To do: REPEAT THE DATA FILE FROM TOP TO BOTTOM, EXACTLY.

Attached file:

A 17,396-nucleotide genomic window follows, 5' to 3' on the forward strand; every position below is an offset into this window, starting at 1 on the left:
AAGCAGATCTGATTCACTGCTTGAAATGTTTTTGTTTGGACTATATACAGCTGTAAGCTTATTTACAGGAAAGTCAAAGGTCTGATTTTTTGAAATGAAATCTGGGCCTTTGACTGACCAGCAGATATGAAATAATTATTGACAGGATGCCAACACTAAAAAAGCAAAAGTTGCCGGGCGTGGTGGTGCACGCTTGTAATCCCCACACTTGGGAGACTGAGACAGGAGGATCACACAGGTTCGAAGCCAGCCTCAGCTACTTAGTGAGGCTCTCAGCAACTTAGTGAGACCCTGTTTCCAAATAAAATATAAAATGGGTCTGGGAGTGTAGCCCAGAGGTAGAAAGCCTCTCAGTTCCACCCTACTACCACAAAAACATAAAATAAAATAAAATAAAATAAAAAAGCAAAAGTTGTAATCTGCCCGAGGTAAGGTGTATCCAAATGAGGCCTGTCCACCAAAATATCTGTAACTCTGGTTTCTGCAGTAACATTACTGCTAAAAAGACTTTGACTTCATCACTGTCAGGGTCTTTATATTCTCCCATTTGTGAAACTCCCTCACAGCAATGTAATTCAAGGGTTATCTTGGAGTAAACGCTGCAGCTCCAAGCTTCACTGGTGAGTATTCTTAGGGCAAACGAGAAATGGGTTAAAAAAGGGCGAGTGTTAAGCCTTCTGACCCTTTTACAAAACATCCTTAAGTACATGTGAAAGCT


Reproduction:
A 17,396-nucleotide genomic window follows, 5' to 3' on the forward strand; every position below is an offset into this window, starting at 1 on the left:
AAGCAGATCTGATTCACTGCTTGAAATGTTTTTGTTTGGACTATATACAGCTGTAAGCTTATTTACAGGAAAGTCAAAGGTCTGATTTTTTGAAATGAAATCTGGGCCTTTGACTGACCAGCAGATATGAAATAATTATTGACAGGATGCCAACACTAAAAAAGCAAAAGTTGCCGGGCGTGGTGGTGCACGCTTGTAATCCCCACACTTGGGAGACTGAGACAGGAGGATCACACAGGTTCGAAGCCAGCCTCAGCTACTTAGTGAGGCTCTCAGCAACTTAGTGAGACCCTGTTTCCAAATAAAATATAAAATGGGTCTGGGAGTGTAGCCCAGAGGTAGAAAGCCTCTCAGTTCCACCCTACTACCACAAAAACATAAAATAAAATAAAATAAAATAAAAAAGCAAAAGTTGTAATCTGCCCGAGGTAAGGTGTATCCAAATGAGGCCTGTCCACCAAAATATCTGTAACTCTGGTTTCTGCAGTAACATTACTGCTAAAAAGACTTTGACTTCATCACTGTCAGGGTCTTTATATTCTCCCATTTGTGAAACTCCCTCACAGCAATGTAATTCAAGGGTTATCTTGGAGTAAACGCTGCAGCTCCAAGCTTCACTGGTGAGTATTCTTAGGGCAAACGAGAAATGGGTTAAAAAAGGGCGAGTGTTAAGCCTTCTGACCCTTTTACAAAACATCCTTAAGTACATGTGAAAGCT